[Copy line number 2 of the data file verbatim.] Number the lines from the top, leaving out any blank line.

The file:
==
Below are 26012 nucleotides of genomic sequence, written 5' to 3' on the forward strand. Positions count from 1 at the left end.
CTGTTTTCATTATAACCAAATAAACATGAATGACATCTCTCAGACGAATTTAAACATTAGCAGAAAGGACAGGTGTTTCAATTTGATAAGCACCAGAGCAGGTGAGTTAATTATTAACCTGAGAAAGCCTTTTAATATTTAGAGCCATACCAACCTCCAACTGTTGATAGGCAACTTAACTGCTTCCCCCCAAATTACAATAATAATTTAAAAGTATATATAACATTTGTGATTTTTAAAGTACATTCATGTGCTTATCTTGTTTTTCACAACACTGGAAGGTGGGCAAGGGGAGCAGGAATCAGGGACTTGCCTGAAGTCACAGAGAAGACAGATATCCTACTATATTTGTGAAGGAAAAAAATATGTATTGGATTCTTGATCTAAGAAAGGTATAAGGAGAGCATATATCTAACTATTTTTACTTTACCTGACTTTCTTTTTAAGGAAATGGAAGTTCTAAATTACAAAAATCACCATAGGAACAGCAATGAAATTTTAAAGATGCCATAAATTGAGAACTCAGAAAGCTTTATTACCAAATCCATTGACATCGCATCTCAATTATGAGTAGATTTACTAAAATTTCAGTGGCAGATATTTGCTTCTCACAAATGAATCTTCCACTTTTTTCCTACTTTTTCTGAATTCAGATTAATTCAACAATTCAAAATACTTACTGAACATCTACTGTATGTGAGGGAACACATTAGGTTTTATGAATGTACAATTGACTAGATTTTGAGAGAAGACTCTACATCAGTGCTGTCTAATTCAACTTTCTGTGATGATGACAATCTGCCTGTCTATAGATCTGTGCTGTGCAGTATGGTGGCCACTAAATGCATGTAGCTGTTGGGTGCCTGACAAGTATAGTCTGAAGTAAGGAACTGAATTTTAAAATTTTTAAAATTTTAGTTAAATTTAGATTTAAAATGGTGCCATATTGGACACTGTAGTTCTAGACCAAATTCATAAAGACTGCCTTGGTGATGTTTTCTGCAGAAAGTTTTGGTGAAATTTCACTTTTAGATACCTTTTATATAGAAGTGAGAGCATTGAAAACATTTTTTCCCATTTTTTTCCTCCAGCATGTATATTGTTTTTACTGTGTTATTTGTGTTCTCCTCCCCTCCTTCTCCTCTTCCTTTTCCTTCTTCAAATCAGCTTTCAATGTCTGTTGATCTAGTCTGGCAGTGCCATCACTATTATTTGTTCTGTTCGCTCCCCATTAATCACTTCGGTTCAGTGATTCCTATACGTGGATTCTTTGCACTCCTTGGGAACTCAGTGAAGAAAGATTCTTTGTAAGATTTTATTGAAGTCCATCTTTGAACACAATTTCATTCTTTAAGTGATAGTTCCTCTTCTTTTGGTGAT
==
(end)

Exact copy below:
CTGTTTTCATTATAACCAAATAAACATGAATGACATCTCTCAGACGAATTTAAACATTAGCAGAAAGGACAGGTGTTTCAATTTGATAAGCACCAGAGCAGGTGAGTTAATTATTAACCTGAGAAAGCCTTTTAATATTTAGAGCCATACCAACCTCCAACTGTTGATAGGCAACTTAACTGCTTCCCCCCAAATTACAATAATAATTTAAAAGTATATATAACATTTGTGATTTTTAAAGTACATTCATGTGCTTATCTTGTTTTTCACAACACTGGAAGGTGGGCAAGGGGAGCAGGAATCAGGGACTTGCCTGAAGTCACAGAGAAGACAGATATCCTACTATATTTGTGAAGGAAAAAAATATGTATTGGATTCTTGATCTAAGAAAGGTATAAGGAGAGCATATATCTAACTATTTTTACTTTACCTGACTTTCTTTTTAAGGAAATGGAAGTTCTAAATTACAAAAATCACCATAGGAACAGCAATGAAATTTTAAAGATGCCATAAATTGAGAACTCAGAAAGCTTTATTACCAAATCCATTGACATCGCATCTCAATTATGAGTAGATTTACTAAAATTTCAGTGGCAGATATTTGCTTCTCACAAATGAATCTTCCACTTTTTTCCTACTTTTTCTGAATTCAGATTAATTCAACAATTCAAAATACTTACTGAACATCTACTGTATGTGAGGGAACACATTAGGTTTTATGAATGTACAATTGACTAGATTTTGAGAGAAGACTCTACATCAGTGCTGTCTAATTCAACTTTCTGTGATGATGACAATCTGCCTGTCTATAGATCTGTGCTGTGCAGTATGGTGGCCACTAAATGCATGTAGCTGTTGGGTGCCTGACAAGTATAGTCTGAAGTAAGGAACTGAATTTTAAAATTTTTAAAATTTTAGTTAAATTTAGATTTAAAATGGTGCCATATTGGACACTGTAGTTCTAGACCAAATTCATAAAGACTGCCTTGGTGATGTTTTCTGCAGAAAGTTTTGGTGAAATTTCACTTTTAGATACCTTTTATATAGAAGTGAGAGCATTGAAAACATTTTTTCCCATTTTTTTCCTCCAGCATGTATATTGTTTTTACTGTGTTATTTGTGTTCTCCTCCCCTCCTTCTCCTCTTCCTTTTCCTTCTTCAAATCAGCTTTCAATGTCTGTTGATCTAGTCTGGCAGTGCCATCACTATTATTTGTTCTGTTCGCTCCCCATTAATCACTTCGGTTCAGTGATTCCTATACGTGGATTCTTTGCACTCCTTGGGAACTCAGTGAAGAAAGATTCTTTGTAAGATTTTATTGAAGTCCATCTTTGAACACAATTTCATTCTTTAAGTGATAGTTCCTCTTCTTTTGGTGAT